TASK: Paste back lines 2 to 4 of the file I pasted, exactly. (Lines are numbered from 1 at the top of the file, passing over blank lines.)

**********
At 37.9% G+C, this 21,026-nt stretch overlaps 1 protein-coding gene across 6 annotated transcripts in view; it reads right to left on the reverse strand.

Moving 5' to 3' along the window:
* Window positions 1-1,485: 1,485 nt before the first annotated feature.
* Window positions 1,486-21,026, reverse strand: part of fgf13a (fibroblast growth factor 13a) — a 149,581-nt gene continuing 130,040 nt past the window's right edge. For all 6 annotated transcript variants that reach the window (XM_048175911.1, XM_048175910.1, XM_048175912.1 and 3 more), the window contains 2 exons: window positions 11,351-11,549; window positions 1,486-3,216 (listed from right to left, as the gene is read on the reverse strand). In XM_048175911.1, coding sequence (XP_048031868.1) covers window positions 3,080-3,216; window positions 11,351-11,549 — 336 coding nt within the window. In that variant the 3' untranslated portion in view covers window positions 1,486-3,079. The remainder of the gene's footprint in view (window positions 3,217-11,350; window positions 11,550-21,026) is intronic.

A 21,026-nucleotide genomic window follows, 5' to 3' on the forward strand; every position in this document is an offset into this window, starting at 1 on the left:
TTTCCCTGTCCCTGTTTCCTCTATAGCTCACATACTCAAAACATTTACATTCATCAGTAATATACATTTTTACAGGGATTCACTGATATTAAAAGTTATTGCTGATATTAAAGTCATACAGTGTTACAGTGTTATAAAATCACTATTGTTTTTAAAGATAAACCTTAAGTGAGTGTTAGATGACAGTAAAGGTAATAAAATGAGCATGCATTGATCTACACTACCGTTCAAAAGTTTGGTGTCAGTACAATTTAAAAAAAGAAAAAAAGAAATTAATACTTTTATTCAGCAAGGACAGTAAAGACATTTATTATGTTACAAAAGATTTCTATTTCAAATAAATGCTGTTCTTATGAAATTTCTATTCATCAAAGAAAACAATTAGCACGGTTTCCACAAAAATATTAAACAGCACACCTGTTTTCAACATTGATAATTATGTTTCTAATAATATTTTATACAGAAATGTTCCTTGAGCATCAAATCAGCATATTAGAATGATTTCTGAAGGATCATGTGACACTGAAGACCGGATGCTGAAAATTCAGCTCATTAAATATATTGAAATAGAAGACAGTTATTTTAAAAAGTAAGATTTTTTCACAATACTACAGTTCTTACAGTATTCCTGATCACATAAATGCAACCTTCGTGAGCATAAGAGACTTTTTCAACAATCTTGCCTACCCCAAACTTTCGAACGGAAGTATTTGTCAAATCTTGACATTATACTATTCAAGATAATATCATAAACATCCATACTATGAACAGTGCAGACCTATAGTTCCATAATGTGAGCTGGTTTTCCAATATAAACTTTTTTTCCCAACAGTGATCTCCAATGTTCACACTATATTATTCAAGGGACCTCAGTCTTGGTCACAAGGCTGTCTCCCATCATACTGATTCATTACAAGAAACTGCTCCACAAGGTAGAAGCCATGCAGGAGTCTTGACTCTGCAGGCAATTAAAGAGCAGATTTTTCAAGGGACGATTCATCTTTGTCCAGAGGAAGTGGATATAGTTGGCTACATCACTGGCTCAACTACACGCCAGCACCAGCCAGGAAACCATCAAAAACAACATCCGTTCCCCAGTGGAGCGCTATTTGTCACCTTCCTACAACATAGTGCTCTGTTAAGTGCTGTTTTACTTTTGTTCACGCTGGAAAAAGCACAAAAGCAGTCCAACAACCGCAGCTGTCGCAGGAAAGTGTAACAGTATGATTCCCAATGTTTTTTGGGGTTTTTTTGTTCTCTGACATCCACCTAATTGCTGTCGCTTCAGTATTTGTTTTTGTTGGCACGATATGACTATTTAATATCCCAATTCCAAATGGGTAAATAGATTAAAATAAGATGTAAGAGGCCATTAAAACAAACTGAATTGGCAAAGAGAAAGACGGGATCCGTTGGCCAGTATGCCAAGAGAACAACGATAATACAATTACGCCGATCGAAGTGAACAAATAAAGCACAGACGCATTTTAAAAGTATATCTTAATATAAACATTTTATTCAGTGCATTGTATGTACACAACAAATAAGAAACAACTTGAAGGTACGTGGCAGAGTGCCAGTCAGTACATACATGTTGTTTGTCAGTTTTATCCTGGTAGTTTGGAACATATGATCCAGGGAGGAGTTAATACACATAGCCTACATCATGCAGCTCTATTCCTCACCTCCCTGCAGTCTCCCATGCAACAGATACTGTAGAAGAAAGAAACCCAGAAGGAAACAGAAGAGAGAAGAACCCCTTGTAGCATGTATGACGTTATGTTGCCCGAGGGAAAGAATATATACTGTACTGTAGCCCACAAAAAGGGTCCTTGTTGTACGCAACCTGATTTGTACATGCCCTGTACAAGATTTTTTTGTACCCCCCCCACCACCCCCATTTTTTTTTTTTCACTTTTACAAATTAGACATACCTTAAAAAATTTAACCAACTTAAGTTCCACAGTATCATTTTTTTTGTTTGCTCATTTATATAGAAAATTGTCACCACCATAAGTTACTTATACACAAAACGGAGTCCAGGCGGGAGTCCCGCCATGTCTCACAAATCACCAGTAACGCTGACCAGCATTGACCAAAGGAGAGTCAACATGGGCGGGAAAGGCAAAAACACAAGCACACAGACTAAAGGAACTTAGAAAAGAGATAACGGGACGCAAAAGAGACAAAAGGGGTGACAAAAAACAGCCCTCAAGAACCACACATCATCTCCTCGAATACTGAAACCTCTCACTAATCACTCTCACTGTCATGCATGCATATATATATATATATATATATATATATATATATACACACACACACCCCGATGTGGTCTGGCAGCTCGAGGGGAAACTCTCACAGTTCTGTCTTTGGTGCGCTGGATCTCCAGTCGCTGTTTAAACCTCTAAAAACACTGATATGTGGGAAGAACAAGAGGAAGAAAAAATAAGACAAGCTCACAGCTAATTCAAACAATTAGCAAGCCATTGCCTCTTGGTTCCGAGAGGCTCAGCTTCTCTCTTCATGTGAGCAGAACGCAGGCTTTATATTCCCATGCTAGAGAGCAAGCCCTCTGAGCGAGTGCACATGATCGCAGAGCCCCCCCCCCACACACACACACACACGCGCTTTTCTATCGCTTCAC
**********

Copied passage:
Moving 5' to 3' along the window:
* Window positions 1-1,485: 1,485 nt before the first annotated feature.
* Window positions 1,486-21,026, reverse strand: part of fgf13a (fibroblast growth factor 13a) — a 149,581-nt gene continuing 130,040 nt past the window's right edge. For all 6 annotated transcript variants that reach the window (XM_048175911.1, XM_048175910.1, XM_048175912.1 and 3 more), the window contains 2 exons: window positions 11,351-11,549; window positions 1,486-3,216 (listed from right to left, as the gene is read on the reverse strand). In XM_048175911.1, coding sequence (XP_048031868.1) covers window positions 3,080-3,216; window positions 11,351-11,549 — 336 coding nt within the window. In that variant the 3' untranslated portion in view covers window positions 1,486-3,079. The remainder of the gene's footprint in view (window positions 3,217-11,350; window positions 11,550-21,026) is intronic.